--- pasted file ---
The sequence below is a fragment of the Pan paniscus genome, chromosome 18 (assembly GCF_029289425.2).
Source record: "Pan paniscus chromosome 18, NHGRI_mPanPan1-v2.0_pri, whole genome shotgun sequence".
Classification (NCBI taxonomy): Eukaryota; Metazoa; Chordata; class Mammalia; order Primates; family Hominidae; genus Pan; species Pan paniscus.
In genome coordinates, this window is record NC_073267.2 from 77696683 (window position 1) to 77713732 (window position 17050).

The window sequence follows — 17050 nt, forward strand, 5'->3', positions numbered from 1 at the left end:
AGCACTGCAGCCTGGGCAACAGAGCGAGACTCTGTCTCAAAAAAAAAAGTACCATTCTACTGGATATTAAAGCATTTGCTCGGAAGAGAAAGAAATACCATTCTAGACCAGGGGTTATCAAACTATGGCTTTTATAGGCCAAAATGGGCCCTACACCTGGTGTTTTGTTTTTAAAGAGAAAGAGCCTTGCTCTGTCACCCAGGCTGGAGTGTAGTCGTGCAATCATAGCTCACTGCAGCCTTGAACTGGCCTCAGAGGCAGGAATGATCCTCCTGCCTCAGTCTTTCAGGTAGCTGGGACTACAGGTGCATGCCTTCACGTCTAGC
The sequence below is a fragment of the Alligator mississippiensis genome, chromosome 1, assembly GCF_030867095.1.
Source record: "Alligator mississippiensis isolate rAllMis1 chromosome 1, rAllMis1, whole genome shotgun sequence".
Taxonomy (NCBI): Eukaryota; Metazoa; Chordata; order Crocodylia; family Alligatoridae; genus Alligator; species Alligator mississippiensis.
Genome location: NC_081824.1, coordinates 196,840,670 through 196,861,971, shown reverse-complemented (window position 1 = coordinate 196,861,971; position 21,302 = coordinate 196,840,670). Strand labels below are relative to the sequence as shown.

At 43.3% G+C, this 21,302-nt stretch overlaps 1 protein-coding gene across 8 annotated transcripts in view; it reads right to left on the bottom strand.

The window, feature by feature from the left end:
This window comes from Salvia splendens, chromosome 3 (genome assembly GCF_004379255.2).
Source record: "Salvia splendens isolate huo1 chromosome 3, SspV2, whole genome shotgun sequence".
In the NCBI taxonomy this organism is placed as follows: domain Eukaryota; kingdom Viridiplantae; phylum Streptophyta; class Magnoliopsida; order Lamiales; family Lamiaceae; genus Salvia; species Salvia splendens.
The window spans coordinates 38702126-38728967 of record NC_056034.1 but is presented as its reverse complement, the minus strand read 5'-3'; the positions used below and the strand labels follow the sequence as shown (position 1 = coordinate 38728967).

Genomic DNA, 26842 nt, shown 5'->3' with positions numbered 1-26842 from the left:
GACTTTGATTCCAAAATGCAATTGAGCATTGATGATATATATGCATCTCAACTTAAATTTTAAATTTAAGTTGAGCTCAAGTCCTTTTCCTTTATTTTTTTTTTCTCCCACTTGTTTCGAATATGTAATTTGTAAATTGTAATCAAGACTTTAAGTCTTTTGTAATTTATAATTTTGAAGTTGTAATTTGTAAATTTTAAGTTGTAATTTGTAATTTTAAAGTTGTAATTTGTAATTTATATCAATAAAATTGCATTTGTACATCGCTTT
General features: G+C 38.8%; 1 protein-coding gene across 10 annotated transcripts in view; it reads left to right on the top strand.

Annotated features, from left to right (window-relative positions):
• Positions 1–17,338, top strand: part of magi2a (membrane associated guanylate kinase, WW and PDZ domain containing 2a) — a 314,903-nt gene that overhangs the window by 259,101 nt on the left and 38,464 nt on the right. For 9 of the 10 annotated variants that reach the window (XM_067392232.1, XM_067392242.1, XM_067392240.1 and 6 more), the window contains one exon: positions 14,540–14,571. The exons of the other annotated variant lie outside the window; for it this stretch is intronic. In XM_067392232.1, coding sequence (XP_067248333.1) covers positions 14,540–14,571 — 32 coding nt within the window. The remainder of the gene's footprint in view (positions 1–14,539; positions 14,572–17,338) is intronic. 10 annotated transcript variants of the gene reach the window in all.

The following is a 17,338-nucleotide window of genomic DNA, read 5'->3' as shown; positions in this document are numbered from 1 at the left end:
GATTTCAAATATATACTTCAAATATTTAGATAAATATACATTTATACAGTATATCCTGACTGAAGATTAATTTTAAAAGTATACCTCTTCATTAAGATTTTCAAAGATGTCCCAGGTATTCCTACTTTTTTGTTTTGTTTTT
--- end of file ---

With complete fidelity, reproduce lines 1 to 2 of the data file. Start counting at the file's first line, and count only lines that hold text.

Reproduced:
The sequence below is a fragment of the Pan paniscus genome, chromosome 18 (assembly GCF_029289425.2).
Source record: "Pan paniscus chromosome 18, NHGRI_mPanPan1-v2.0_pri, whole genome shotgun sequence".